Interviewed by John Haggerty
Read Matt Barrett’s nonfiction piece, Still Life, Route 54
John: I love the strange tableau here, and how you bring it to life. Like the narrator, we’re instantly drawn in. Why do you think that other people’s lives exert such a pull on us?
Matt: First of all, these are such great questions, and I hope my answers do them justice because they’ve made me think about “Still Life, Route 54” in ways I hadn’t before—and I wrote the first draft about 5 years ago. So, it’s been on my mind a lot. I think other people exert such a pull on us for the same reason we watch movies and read books. We want to see what else is out there beyond our own experience. What does that other person do that I do, too? What do they do that I don’t? I think in order to become the best version of ourselves, we have to act as observers. Life doesn’t exist in a vacuum, and it’s important to discover other ways we might present ourselves. Watching other people, interacting with them—that’s one of the best ways to do it.
Quantum mechanics, famously, tells us that just in the act of observing something we change it. Do you think that’s true here too—are these three people necessarily altered by the narrator’s gaze? And should we therefore be really careful in how we direct our attention?
I think they are changed, in a way. When you know you’re being observed, you automatically adjust who you are, depending on how others might see you. This family of three was always in the dark when I drove past them, so it’s possible they didn’t think I was paying attention to them. But I remember playing basketball in my front yard, and whenever a car drove past, I tried really hard not to look like a fool. I’d dribble more carefully, shoot with more precision. Alone, I’d launch threes from Steph Curry-land, and if they air-balled, it didn’t matter. But I’d never do that if a car was driving by. I couldn’t bear thinking someone watched me air ball.
I think to some extent we should be careful in how we direct out attention, but I also think it’s good to know we’re seen. There’s a fine line—we should know when someone needs their space, when we should probably look away. But if we’re sitting down in a crowded city, I think it would be a waste to look down at our phones instead of all the people going by. If we paid more attention to those around us, from loved ones to strangers, maybe we’d all gel just a little bit more.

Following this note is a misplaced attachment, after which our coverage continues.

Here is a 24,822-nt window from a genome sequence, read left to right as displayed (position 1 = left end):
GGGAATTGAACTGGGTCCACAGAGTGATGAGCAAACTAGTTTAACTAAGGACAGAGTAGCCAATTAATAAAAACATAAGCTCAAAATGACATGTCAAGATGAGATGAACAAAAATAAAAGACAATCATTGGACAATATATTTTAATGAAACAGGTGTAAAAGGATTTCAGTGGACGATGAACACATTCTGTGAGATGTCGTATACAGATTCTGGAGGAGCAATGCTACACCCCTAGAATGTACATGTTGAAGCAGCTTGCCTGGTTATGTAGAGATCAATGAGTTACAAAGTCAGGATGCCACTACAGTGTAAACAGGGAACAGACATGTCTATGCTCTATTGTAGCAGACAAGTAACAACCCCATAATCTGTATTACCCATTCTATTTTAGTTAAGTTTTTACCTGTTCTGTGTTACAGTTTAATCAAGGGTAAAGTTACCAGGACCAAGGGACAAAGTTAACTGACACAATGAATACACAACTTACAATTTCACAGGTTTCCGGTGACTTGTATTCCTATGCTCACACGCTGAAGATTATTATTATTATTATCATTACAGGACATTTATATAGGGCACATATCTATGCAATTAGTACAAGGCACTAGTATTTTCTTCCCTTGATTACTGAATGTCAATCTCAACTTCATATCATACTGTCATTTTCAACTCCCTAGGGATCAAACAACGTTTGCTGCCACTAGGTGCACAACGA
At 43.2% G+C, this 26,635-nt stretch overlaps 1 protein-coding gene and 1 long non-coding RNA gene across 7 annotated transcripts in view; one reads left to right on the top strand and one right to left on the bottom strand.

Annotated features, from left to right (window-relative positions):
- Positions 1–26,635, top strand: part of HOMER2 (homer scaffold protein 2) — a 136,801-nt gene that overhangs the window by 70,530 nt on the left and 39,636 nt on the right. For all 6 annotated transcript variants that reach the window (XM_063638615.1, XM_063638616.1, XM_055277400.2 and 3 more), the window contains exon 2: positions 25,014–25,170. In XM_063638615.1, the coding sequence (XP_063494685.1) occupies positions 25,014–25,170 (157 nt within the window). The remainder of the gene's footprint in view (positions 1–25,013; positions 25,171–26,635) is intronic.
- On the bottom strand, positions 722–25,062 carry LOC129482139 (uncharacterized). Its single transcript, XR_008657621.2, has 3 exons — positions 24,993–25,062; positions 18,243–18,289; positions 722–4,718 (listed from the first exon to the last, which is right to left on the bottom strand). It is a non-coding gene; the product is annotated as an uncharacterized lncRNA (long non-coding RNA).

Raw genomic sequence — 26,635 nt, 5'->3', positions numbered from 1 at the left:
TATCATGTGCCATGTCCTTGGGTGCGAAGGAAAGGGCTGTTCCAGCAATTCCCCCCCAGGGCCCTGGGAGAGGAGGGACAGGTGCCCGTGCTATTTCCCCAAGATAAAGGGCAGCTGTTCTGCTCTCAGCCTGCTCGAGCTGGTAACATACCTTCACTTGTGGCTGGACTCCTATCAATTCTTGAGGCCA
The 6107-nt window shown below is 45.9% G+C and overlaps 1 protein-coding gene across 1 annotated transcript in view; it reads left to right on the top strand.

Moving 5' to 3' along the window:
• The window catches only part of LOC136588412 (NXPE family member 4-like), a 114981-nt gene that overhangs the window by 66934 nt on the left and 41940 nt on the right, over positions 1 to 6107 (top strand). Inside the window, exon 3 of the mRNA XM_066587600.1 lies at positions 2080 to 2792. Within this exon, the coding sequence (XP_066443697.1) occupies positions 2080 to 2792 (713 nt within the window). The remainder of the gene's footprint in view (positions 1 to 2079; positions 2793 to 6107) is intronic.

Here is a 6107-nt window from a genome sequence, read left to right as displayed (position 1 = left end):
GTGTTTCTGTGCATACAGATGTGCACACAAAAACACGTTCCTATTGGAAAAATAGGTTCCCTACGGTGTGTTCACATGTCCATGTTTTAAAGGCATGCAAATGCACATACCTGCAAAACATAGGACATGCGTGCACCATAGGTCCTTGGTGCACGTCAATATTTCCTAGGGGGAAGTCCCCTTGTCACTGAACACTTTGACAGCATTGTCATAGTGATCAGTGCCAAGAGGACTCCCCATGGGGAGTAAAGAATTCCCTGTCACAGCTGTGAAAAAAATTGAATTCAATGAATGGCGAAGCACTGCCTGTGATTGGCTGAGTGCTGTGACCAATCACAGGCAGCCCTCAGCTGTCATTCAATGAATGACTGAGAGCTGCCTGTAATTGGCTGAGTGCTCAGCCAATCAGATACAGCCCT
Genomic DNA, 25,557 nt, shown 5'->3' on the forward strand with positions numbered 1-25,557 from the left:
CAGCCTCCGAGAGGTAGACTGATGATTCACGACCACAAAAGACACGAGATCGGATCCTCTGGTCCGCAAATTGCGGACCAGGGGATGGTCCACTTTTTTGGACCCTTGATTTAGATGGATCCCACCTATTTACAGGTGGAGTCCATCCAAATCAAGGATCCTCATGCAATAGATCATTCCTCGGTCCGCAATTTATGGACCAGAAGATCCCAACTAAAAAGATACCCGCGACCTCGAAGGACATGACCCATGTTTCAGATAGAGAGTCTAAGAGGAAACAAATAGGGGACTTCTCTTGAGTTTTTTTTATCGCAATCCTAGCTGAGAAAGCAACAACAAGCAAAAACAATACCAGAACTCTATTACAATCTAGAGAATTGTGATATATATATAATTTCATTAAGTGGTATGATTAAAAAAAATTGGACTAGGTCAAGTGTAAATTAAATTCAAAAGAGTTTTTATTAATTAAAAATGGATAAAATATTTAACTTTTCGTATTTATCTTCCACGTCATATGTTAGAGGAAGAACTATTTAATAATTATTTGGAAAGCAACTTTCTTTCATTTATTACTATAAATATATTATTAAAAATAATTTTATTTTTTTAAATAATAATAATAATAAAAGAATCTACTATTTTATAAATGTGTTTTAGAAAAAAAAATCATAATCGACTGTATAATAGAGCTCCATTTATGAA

And in such a world, is it ever really possible to know another person? Or even ourselves?
I don’t know, I really wish I did. I feel like everything I write is an attempt to get me closer to an answer, and sometimes I think we do know people. At least we can know them at a particular time—how they’re feeling at that moment, what they want, what they fear. But to know someone completely, even ourselves, I think is impossible. It’s just for that moment, when we sit down with someone and talk—if we trust each other—then we can get pretty close to knowing each other. But again, I think it’s just for that moment. It’s hard to know what that person’s going to do or think once they’re no longer standing right there with you.
I certainly don’t know the three people in this story any more than anyone else who’s driven past them. The first few times I drove by, I thought I did. Their repetitive habits just seemed so simple. But then I thought about what they did before they came outside or what they spoke about when they ate their dinner. They have complex lives beyond what I will ever see and by trying to catch a glimpse of something new, maybe I’ll learn something more about myself, too. Maybe the girl will do something I once did as a child, and it’ll recall a memory that explains some things about me.
Much is currently made of the idea of freedom, though people only seem to have a vague idea of what they mean when they say that word. What is freedom to you? What is in that parking lot on the other side of the theater exit door?
This is a question I’ve thought about asking my students on the first day of each semester. What is freedom? Especially now when our definitions seem to be so different, and the reason I haven’t asked my students is simply because I’m afraid it will morph into this big political conversation, and I’ll have lost half my class on day one. But it shouldn’t be political—freedom is really just the ability to choose. Choose where to go, what to do, what to think. I don’t think we should twist freedom with always doing what we want. What we choose and what we want are often two different things. Like wearing a mask—I mean, maybe I shouldn’t bring this up, but I think about it all the time. Some people don’t like wearing a mask, but that doesn’t mean those who do don’t have freedom. They’ve just weighed their options and considered how the benefits outweighed the minor inconveniences and chose to do this one small thing to help—that’s freedom.
As for the parking lot outside the door, I hope there’s freedom there. When I wrote the last line, I didn’t really think there was. But I’ve had a second child since then, so I’m a little bit softer, a little more hopeful than I was back then. I think there could be just about anything in that parking lot. Even if it’s not what we want, we can step out in that parking lot and choose which way to go.